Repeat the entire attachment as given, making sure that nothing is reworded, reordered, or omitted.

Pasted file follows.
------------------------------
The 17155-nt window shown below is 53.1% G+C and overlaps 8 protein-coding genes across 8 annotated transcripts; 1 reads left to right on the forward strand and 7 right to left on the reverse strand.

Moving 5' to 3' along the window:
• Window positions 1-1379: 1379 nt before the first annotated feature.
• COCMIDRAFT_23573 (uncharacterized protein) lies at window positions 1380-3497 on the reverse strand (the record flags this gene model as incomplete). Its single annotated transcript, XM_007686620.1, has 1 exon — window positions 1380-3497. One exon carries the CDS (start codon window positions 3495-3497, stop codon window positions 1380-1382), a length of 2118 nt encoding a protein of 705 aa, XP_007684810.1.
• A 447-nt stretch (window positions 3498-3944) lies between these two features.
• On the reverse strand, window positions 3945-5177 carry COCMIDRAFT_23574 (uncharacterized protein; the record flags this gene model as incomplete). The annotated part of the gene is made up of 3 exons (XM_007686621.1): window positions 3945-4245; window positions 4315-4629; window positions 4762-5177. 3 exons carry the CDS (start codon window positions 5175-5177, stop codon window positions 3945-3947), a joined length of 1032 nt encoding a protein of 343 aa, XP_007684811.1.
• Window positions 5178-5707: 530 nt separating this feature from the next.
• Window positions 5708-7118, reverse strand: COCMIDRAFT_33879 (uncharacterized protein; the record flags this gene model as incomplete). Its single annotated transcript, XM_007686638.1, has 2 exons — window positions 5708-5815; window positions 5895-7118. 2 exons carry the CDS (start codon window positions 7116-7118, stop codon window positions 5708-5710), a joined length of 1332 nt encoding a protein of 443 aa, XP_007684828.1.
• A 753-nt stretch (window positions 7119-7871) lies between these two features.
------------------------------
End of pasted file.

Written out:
The 17155-nt window shown below is 53.1% G+C and overlaps 8 protein-coding genes across 8 annotated transcripts; 1 reads left to right on the forward strand and 7 right to left on the reverse strand.

Moving 5' to 3' along the window:
• Window positions 1-1379: 1379 nt before the first annotated feature.
• COCMIDRAFT_23573 (uncharacterized protein) lies at window positions 1380-3497 on the reverse strand (the record flags this gene model as incomplete). Its single annotated transcript, XM_007686620.1, has 1 exon — window positions 1380-3497. One exon carries the CDS (start codon window positions 3495-3497, stop codon window positions 1380-1382), a length of 2118 nt encoding a protein of 705 aa, XP_007684810.1.
• A 447-nt stretch (window positions 3498-3944) lies between these two features.
• On the reverse strand, window positions 3945-5177 carry COCMIDRAFT_23574 (uncharacterized protein; the record flags this gene model as incomplete). The annotated part of the gene is made up of 3 exons (XM_007686621.1): window positions 3945-4245; window positions 4315-4629; window positions 4762-5177. 3 exons carry the CDS (start codon window positions 5175-5177, stop codon window positions 3945-3947), a joined length of 1032 nt encoding a protein of 343 aa, XP_007684811.1.
• Window positions 5178-5707: 530 nt separating this feature from the next.
• Window positions 5708-7118, reverse strand: COCMIDRAFT_33879 (uncharacterized protein; the record flags this gene model as incomplete). Its single annotated transcript, XM_007686638.1, has 2 exons — window positions 5708-5815; window positions 5895-7118. 2 exons carry the CDS (start codon window positions 7116-7118, stop codon window positions 5708-5710), a joined length of 1332 nt encoding a protein of 443 aa, XP_007684828.1.
• A 753-nt stretch (window positions 7119-7871) lies between these two features.